WASHINGTON (AP) — Attorney General Eric Holder is calling the increase in heroin-related deaths an "urgent public health crisis" and says first responders should carry with them an antidote to reverse the effects of an overdose.
In a video message released Monday, Holder says addiction to opiates and heroin is affecting Americans from "every background and walk of life."
The attorney general says the number of heroin overdose deaths rose by 45 percent between 2006 and 2010. He says federal law enforcement is working to address the problem but more work is needed on education and prevention.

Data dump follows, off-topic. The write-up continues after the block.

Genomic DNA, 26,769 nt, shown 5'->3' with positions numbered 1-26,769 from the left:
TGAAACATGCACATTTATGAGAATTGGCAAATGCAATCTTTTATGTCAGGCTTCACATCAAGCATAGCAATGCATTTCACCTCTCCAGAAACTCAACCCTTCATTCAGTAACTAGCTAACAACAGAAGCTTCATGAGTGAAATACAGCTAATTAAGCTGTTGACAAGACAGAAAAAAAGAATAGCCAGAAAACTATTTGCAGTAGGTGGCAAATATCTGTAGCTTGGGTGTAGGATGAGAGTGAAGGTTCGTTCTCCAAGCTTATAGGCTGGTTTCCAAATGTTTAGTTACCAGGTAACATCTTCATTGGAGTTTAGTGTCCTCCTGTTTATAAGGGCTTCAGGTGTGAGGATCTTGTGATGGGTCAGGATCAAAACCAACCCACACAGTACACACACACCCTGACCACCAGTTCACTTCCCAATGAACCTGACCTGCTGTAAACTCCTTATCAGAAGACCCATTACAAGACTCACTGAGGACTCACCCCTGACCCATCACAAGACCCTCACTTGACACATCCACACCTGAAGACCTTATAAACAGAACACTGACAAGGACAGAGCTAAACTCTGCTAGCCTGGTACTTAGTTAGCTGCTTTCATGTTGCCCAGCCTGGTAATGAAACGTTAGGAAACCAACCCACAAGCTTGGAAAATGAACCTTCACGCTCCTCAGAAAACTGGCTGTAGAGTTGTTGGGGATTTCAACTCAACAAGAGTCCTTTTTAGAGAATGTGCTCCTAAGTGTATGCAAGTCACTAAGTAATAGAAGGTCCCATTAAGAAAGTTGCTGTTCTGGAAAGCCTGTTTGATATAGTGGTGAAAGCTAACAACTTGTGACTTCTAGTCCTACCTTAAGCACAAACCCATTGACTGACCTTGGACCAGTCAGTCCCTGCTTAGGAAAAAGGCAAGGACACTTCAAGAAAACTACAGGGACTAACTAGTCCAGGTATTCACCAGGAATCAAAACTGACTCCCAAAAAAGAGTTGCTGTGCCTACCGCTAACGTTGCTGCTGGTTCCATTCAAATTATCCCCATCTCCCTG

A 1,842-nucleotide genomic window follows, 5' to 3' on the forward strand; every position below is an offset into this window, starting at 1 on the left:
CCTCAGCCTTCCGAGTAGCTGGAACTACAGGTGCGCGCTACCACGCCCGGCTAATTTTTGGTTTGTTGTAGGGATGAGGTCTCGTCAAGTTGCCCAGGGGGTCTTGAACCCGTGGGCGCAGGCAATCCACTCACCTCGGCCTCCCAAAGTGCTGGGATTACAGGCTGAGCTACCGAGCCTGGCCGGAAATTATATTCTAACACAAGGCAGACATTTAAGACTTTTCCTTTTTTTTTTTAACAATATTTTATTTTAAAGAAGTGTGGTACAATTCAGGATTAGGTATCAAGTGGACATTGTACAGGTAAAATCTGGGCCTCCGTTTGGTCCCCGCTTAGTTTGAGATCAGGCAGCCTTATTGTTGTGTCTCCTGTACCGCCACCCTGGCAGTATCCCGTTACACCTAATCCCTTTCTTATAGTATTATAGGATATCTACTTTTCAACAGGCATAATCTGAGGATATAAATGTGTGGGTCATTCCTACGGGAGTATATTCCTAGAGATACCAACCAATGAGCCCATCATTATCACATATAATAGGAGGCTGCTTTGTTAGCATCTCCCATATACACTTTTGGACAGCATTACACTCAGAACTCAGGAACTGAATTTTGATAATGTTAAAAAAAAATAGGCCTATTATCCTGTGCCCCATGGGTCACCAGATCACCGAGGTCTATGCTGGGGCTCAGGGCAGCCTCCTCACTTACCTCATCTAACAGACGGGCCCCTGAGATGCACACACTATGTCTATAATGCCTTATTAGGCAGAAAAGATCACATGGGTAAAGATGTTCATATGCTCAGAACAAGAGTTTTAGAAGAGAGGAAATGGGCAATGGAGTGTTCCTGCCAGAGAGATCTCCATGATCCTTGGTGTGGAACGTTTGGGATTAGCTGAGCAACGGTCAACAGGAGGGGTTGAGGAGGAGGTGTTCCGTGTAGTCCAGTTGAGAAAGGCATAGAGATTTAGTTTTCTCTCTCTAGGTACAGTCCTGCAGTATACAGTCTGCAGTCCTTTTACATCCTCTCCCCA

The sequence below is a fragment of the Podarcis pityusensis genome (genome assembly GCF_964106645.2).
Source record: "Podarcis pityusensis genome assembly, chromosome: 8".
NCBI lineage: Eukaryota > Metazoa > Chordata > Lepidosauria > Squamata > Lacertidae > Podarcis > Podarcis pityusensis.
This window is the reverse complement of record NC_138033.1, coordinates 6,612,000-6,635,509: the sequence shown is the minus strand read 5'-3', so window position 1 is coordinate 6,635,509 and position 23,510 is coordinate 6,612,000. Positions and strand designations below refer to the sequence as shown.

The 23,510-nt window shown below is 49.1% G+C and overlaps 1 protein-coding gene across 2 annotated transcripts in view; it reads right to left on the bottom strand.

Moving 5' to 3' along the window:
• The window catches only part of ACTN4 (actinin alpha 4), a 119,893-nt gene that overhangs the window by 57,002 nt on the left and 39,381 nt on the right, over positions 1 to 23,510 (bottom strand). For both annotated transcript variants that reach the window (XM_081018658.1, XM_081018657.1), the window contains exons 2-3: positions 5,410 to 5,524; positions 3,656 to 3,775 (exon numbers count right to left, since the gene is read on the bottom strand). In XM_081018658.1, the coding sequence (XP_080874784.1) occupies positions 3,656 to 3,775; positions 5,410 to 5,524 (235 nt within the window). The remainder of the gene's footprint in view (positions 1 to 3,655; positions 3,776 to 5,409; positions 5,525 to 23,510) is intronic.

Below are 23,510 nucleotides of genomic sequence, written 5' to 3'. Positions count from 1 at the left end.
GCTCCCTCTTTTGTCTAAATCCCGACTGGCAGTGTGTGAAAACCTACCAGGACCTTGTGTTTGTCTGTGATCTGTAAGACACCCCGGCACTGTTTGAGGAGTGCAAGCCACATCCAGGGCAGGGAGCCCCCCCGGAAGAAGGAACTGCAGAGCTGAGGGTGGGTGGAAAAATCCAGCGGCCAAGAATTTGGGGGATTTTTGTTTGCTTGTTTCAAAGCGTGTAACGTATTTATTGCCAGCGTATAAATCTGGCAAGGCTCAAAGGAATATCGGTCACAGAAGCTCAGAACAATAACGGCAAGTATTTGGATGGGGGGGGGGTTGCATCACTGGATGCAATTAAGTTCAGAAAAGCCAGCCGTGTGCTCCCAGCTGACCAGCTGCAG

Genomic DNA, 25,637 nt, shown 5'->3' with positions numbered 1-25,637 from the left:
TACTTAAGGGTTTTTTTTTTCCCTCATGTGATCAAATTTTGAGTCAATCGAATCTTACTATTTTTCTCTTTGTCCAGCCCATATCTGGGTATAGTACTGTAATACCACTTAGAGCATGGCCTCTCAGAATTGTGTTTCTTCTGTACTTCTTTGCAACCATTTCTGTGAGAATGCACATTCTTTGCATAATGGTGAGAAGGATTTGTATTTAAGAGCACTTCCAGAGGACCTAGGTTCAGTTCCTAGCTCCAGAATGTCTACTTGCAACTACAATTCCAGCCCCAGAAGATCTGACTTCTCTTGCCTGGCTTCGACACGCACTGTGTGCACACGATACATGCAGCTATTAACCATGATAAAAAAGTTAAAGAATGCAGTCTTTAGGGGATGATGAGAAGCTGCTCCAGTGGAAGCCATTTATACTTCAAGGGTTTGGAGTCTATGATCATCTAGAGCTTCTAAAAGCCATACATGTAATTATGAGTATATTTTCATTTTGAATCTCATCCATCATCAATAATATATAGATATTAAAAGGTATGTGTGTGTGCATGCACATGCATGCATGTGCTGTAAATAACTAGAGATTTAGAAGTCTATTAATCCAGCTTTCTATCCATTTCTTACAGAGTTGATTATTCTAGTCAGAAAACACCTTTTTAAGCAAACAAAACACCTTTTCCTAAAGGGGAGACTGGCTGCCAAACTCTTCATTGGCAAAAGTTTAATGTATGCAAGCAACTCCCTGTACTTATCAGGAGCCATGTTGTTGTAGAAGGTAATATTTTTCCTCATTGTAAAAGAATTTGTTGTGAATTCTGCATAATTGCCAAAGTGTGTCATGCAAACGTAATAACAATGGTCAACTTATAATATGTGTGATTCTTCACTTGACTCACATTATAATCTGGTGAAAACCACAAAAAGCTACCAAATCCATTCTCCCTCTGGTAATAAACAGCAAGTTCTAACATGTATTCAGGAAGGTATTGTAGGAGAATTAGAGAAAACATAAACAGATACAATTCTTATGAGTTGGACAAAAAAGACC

He also encourages first responders to carry the drug naloxone, which can reverse a heroin overdose if administered quickly. At least 17 states and the District of Columbia allow naloxone to be distributed to the public.
Emergency response officials confirmed to 13News Now that all Peninsula and Tidewater EMS agencies, to includes localities on the Eastern Shore, carry naloxone.